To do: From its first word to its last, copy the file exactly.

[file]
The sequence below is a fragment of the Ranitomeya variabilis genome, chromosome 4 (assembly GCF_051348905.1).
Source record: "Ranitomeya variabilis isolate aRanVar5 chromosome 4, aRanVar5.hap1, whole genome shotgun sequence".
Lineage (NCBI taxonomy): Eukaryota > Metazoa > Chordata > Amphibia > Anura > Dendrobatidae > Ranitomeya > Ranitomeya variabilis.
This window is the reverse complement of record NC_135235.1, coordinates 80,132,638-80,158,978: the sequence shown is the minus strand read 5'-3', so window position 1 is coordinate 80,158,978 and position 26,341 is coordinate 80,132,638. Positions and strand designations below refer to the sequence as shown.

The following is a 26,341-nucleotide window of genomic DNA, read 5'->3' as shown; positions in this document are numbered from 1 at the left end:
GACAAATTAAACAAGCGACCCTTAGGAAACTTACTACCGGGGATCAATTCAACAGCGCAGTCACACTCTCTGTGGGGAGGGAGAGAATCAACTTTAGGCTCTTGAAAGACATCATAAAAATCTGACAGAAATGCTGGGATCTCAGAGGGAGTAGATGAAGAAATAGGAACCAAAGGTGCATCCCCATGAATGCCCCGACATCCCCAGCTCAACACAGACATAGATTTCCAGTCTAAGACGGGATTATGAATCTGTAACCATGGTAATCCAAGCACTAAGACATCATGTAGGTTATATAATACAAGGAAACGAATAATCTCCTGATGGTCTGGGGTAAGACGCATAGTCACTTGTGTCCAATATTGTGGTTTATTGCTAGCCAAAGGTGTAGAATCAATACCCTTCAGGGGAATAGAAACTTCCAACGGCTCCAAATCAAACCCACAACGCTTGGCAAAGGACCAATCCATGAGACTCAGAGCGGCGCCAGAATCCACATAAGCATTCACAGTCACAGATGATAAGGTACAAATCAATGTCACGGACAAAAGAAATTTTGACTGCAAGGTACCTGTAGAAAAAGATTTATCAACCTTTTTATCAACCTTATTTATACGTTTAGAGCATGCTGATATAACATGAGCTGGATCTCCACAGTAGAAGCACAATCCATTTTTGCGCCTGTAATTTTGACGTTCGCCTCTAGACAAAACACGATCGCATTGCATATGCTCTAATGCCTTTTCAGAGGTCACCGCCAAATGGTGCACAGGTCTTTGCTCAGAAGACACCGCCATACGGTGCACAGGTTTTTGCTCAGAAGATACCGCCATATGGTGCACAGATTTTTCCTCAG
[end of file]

The sequence below is a fragment of the Ranitomeya variabilis genome, chromosome 4 (assembly GCF_051348905.1).
Source record: "Ranitomeya variabilis isolate aRanVar5 chromosome 4, aRanVar5.hap1, whole genome shotgun sequence".
Lineage (NCBI taxonomy): Eukaryota > Metazoa > Chordata > Amphibia > Anura > Dendrobatidae > Ranitomeya > Ranitomeya variabilis.
This window is the reverse complement of record NC_135235.1, coordinates 80,132,638-80,158,978: the sequence shown is the minus strand read 5'-3', so window position 1 is coordinate 80,158,978 and position 26,341 is coordinate 80,132,638. Positions and strand designations below refer to the sequence as shown.

The following is a 26,341-nucleotide window of genomic DNA, read 5'->3' as shown; positions in this document are numbered from 1 at the left end:
GACAAATTAAACAAGCGACCCTTAGGAAACTTACTACCGGGGATCAATTCAACAGCGCAGTCACACTCTCTGTGGGGAGGGAGAGAATCAACTTTAGGCTCTTGAAAGACATCATAAAAATCTGACAGAAATGCTGGGATCTCAGAGGGAGTAGATGAAGAAATAGGAACCAAAGGTGCATCCCCATGAATGCCCCGACATCCCCAGCTCAACACAGACATAGATTTCCAGTCTAAGACGGGATTATGAATCTGTAACCATGGTAATCCAAGCACTAAGACATCATGTAGGTTATATAATACAAGGAAACGAATAATCTCCTGATGGTCTGGGGTAAGACGCATAGTCACTTGTGTCCAATATTGTGGTTTATTGCTAGCCAAAGGTGTAGAATCAATACCCTTCAGGGGAATAGAAACTTCCAACGGCTCCAAATCAAACCCACAACGCTTGGCAAAGGACCAATCCATGAGACTCAGAGCGGCGCCAGAATCCACATAAGCATTCACAGTCACAGATGATAAGGTACAAATCAATGTCACGGACAAAAGAAATTTTGACTGCAAGGTACCTGTAGAAAAAGATTTATCAACCTTTTTATCAACCTTATTTATACGTTTAGAGCATGCTGATATAACATGAGCTGGATCTCCACAGTAGAAGCACAATCCATTTTTGCGCCTGTAATTTTGACGTTCGCCTCTAGACAAAACACGATCGCATTGCATATGCTCTAATGCCTTTTCAGAGGTCACCGCCAAATGGTGCACAGGTCTTTGCTCAGAAGACACCGCCATACGGTGCACAGGTTTTTGCTCAGAAGATACCGCCATATGGTGCACAGATTTTTCCTCAG